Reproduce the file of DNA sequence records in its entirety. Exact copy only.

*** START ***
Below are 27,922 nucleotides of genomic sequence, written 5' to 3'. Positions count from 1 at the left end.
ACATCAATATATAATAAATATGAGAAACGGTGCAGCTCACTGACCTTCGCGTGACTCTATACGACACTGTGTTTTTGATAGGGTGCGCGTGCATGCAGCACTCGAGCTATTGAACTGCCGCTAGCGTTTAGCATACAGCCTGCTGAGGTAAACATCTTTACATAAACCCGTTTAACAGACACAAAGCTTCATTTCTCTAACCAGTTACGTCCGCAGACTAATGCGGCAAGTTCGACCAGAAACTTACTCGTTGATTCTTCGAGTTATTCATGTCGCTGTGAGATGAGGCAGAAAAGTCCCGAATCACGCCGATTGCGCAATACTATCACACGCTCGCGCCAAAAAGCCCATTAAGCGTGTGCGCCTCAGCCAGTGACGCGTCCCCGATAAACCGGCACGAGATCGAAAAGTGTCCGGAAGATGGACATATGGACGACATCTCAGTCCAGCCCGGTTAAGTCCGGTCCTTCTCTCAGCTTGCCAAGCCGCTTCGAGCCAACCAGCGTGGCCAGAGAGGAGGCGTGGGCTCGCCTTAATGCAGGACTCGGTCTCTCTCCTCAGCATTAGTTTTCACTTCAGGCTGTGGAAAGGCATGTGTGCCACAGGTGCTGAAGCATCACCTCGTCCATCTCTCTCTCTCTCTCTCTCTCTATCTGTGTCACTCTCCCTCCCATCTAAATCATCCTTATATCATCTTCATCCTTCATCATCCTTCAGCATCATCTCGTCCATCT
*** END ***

Below are 27,922 nucleotides of genomic sequence, written 5' to 3'. Positions count from 1 at the left end.
ACATCAATATATAATAAATATGAGAAACGGTGCAGCTCACTGACCTTCGCGTGACTCTATACGACACTGTGTTTTTGATAGGGTGCGCGTGCATGCAGCACTCGAGCTATTGAACTGCCGCTAGCGTTTAGCATACAGCCTGCTGAGGTAAACATCTTTACATAAACCCGTTTAACAGACACAAAGCTTCATTTCTCTAACCAGTTACGTCCGCAGACTAATGCGGCAAGTTCGACCAGAAACTTACTCGTTGATTCTTCGAGTTATTCATGTCGCTGTGAGATGAGGCAGAAAAGTCCCGAATCACGCCGATTGCGCAATACTATCACACGCTCGCGCCAAAAAGCCCATTAAGCGTGTGCGCCTCAGCCAGTGACGCGTCCCCGATAAACCGGCACGAGATCGAAAAGTGTCCGGAAGATGGACATATGGACGACATCTCAGTCCAGCCCGGTTAAGTCCGGTCCTTCTCTCAGCTTGCCAAGCCGCTTCGAGCCAACCAGCGTGGCCAGAGAGGAGGCGTGGGCTCGCCTTAATGCAGGACTCGGTCTCTCTCCTCAGCATTAGTTTTCACTTCAGGCTGTGGAAAGGCATGTGTGCCACAGGTGCTGAAGCATCACCTCGTCCATCTCTCTCTCTCTCTCTCTCTCTATCTGTGTCACTCTCCCTCCCATCTAAATCATCCTTATATCATCTTCATCCTTCATCATCCTTCAGCATCATCTCGTCCATCT